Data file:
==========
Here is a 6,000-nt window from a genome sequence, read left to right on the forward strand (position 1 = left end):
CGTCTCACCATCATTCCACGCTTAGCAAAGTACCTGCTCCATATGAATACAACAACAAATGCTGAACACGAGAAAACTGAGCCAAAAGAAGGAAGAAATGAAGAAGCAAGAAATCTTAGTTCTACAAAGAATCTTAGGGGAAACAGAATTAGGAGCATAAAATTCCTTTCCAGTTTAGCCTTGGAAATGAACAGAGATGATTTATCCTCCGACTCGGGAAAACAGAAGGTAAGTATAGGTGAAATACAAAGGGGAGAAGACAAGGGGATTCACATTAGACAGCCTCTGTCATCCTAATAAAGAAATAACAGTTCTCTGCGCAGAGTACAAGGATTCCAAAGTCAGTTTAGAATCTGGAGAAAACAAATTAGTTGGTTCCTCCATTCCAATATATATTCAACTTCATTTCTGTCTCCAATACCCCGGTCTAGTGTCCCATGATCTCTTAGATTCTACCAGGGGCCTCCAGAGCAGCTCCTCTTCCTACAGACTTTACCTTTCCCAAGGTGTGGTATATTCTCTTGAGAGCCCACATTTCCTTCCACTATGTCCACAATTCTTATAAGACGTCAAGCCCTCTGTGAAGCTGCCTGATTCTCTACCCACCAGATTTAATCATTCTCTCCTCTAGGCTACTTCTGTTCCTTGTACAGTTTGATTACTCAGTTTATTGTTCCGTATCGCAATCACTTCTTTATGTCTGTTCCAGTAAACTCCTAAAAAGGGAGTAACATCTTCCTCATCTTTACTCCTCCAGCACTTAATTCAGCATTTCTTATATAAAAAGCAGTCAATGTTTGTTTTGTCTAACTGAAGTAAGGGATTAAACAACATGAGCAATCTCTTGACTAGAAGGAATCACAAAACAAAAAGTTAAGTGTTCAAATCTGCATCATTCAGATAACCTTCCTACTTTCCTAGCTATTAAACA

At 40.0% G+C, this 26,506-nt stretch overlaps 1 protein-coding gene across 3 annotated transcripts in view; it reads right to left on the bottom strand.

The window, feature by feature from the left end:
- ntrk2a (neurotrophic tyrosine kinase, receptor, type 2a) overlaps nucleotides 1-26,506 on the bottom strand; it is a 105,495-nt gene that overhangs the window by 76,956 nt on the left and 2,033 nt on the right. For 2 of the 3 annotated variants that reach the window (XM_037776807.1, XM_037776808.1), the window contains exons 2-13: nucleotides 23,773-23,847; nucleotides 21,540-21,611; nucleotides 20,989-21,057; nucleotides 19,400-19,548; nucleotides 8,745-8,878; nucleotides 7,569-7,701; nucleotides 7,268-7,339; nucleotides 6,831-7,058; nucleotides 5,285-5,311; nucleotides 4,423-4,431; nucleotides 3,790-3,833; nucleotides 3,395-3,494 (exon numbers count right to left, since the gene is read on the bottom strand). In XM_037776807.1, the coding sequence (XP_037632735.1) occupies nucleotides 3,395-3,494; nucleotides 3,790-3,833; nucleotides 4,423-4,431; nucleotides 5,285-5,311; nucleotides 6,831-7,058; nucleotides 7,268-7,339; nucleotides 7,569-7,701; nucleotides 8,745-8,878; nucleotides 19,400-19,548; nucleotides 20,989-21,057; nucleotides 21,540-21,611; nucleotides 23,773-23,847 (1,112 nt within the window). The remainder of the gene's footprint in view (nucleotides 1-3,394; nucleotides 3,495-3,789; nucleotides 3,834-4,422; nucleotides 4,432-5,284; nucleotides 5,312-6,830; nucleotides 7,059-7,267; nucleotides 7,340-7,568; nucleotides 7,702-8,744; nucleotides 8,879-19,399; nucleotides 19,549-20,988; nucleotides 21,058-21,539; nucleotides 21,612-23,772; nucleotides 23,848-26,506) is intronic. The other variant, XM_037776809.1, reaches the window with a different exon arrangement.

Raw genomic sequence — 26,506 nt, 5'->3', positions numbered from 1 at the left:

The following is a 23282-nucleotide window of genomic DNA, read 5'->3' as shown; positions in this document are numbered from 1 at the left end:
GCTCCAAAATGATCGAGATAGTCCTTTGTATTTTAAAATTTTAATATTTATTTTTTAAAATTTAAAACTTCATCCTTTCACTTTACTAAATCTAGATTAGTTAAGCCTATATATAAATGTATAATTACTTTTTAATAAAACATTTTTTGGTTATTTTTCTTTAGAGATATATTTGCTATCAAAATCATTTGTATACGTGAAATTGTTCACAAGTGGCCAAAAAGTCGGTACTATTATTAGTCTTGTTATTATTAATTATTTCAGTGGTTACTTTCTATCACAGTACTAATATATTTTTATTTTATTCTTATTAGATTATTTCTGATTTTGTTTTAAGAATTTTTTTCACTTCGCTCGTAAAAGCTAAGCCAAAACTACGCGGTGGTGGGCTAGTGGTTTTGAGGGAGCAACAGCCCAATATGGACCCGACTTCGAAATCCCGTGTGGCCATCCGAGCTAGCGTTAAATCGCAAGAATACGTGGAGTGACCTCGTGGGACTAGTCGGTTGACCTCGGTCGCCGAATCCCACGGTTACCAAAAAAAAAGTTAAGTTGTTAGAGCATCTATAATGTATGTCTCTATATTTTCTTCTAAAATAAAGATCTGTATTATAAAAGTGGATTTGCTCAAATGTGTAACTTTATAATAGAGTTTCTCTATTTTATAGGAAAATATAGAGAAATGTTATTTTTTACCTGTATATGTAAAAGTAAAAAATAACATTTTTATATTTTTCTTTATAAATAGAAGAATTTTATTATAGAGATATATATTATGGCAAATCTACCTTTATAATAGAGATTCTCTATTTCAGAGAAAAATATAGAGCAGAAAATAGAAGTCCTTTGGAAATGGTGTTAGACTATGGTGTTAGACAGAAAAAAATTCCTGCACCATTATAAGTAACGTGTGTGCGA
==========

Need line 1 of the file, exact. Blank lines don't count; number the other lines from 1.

Here is a 6,000-nt window from a genome sequence, read left to right on the forward strand (position 1 = left end):